Patients of Exo-DRS included in our study had significant pre-operative globe retraction, upshoot and/or downshoot, which significantly improved after periosteal fixation of the lateral rectus in all the 13 cases except one of the cases which had partial improvement. This can be attributed to the perisoteal fixation, which eliminates the abnormal innervations of the lateral rectus during adduction causing co-contraction. This is evident in case 1 of group 1 in which the right eye underwent a lateral rectus recession of 18 mm and still had retraction and limited adduction, whereas the left eye which had periosteal fixation done had better adduction and no significant retraction [Fig. 3]. This is because even after the supramaximal recession of the lateral rectus, it still retains enough co-contraction to prevent adduction and cause retraction. Andalib and Javadzadeh[9] reported a 7-year-old left Exo-DRS subject with 30Δ XT operated previously by lateral rectus recession who after lateral rectus periosteal fixation was aligned to 6Δ exotropia at 1 year follow-up, with a marked decrease in globe retraction and upshoot. They concluded that even a large recession of the lateral rectus could not eliminate the anomalous eye movement and suggested inactivating the muscle to decrease or eliminate the mechanical effects of the aberrant innervations. Jampolsky has highlighted the “contracture propensity” of the misinnervated lateral rectus and the surgeons’ tendency to under correct and have recurrence or residual Exo-DRS.[10]

Figure 3
Figure 3:
Case A1: Bilateral exotropic Duane retraction syndrome after right lateral rectus supramaximal recession done (top) same after (bottom) left lateral rectus periosteal fixation showing the better retraction control after the latter surgery

Limited or minimal abduction has been observed consistently in most of the cases of DRS. Partial or full thickness VRT was first described by Gobin.[11] This was reported successfully by several surgeons.[121314] However, the problem of worsening of the retraction was also observed. The full thickness vertical rectus muscle transpositions that had been used to increase abduction strength in Duane syndrome resulted in worsening co-contraction in the presence of an aberrantly acting lateral rectus. A precautionary note was aired that vertical rectus transpositoning should only be done once the anomalous innervations of the lateral rectus had been confirmed to be absent by electromyography.[15] Or we may say that a prerequisite to VRT should be the elimination of misinnervation of the lateral rectus by a procedure like periosteal fixation.

A retrospective review of five patients including 1 with Exo-DRS and 4 with third nerve palsy in whom lateral rectus periosteal fixation was done, showed that stable and satisfactory ocular alignment was achieved post-operatively.[16] In this case of Duane syndrome patient, partial vertical rectus transpositoning and medial rectus resection was also done as he had previously undergone large lateral rectus recession and had come with 15Δ exotropia. However, we would like to suggest that the resection of the medial rectus is unwarranted and the adduction improves significantly just by being relieved of the co-contraction of the anomalous lateral rectus. Resections of horizontal muscles of the involved eye should be avoided because the effect of this procedure is unpredictable and because of the underlying innervational abnormality, the co-contraction would become more evident.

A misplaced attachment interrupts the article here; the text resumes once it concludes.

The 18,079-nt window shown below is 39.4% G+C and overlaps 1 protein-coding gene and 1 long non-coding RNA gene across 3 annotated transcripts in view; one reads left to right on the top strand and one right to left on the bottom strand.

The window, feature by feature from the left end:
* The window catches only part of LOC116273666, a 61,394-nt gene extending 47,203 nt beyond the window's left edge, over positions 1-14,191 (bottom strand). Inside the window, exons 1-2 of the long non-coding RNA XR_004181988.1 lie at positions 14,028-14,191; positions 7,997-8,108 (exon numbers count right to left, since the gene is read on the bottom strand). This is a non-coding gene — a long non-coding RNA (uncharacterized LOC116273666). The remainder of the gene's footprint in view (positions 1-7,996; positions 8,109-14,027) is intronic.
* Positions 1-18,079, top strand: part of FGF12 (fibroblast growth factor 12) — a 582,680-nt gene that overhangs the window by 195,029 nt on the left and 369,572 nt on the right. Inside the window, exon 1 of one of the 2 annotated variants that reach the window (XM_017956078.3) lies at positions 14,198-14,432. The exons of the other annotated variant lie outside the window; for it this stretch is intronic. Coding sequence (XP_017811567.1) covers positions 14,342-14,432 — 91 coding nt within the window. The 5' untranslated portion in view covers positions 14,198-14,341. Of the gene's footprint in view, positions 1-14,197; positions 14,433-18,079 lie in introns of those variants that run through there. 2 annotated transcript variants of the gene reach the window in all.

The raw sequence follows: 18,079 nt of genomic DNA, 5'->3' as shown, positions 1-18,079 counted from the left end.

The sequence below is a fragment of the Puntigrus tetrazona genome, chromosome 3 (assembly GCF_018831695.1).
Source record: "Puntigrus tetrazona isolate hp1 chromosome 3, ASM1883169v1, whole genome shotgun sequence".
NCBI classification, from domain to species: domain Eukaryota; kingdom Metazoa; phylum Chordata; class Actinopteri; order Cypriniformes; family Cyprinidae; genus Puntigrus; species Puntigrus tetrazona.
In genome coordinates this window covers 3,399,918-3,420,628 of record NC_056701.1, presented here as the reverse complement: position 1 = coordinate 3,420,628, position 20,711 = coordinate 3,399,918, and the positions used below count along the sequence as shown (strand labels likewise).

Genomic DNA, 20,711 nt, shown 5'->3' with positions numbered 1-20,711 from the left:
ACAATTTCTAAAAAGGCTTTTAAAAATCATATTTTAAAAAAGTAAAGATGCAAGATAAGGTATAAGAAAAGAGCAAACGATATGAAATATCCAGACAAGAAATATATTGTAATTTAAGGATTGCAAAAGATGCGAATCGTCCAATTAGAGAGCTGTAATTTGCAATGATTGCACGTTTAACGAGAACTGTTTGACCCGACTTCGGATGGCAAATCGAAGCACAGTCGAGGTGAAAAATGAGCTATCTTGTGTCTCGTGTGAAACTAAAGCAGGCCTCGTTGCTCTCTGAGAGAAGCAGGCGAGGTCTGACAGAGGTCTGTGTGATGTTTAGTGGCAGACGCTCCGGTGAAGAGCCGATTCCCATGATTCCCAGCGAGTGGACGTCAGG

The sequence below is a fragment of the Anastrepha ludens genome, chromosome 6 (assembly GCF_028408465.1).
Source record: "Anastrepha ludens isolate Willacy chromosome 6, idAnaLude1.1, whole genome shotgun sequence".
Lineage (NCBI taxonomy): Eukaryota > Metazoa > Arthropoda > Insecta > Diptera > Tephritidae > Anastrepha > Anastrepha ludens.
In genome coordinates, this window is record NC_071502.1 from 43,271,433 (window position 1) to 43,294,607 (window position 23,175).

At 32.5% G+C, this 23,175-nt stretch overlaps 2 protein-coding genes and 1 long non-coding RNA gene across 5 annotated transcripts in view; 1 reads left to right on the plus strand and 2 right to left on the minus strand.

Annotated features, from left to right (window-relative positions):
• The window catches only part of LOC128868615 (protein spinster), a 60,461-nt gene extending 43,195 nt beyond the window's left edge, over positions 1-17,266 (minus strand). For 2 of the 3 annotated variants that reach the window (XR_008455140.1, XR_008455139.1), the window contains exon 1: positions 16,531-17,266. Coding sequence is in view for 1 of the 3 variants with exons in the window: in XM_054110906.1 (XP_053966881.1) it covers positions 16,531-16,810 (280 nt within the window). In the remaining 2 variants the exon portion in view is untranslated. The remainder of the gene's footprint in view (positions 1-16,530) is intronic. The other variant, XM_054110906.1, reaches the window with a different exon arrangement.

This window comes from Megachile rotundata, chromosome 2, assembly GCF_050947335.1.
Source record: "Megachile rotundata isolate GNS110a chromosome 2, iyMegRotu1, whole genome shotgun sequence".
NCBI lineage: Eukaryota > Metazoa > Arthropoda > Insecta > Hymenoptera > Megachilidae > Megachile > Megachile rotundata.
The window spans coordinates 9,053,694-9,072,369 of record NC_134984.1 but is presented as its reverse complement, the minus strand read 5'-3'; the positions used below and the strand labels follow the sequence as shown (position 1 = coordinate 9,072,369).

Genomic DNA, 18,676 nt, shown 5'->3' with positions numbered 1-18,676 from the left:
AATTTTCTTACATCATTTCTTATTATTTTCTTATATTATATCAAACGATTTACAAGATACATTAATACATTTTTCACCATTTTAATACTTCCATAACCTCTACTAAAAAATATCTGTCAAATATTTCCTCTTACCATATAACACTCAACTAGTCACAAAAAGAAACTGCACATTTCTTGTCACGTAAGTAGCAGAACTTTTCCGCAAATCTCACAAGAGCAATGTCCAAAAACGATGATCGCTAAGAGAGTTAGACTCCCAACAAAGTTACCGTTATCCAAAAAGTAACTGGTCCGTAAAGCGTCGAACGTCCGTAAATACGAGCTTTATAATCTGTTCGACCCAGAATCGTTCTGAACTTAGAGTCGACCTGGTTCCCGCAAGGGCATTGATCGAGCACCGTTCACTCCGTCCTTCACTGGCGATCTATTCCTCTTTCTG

Parsa[17] found in their case series of three cases of different phenotypic forms of Duane retraction syndrome that lateral rectus periosteal fixation accompanied by full tendon VRT using ciliary vessel sparing technique resulted in marked improvement in globe retraction, upshoot and downshoot which was stable until 3 years of follow-up. Anterior segment ischemia has also been reported after full width vertical rectus muscle transposition procedures in Duane syndrome as the horizontal recti are also operated upon.[18] Hummelscheim introduced partial width rectus muscle transposition, a procedure with advantage to allow surgery on multiple ipsilateral rectus muscles without risk of anterior segment ischemia. We preferred to rely on the partial sparing of the half muscle to scaffold its anterior ciliary vessels rather than the vessel sparing technique, where a possibility of the stretched unsupported vessels to collapse or shrink in the long run exists.

To conclude the paradoxic innervation of lateral rectus during adduction can be effectively eliminated by periosteal fixation. This improves the exodeviation in primary position and thus the anomalous head posture, as well as the adduction range. The abduction can be improved by doing partial vertical rectus transpositoning after periosteal fixation of lateral rectus.

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Source of Support: Nil

Conflict of Interest: None declared.


Exotropic Duane retraction syndrome; periosteal fixation; strabismus surgery; vertical rectus transposition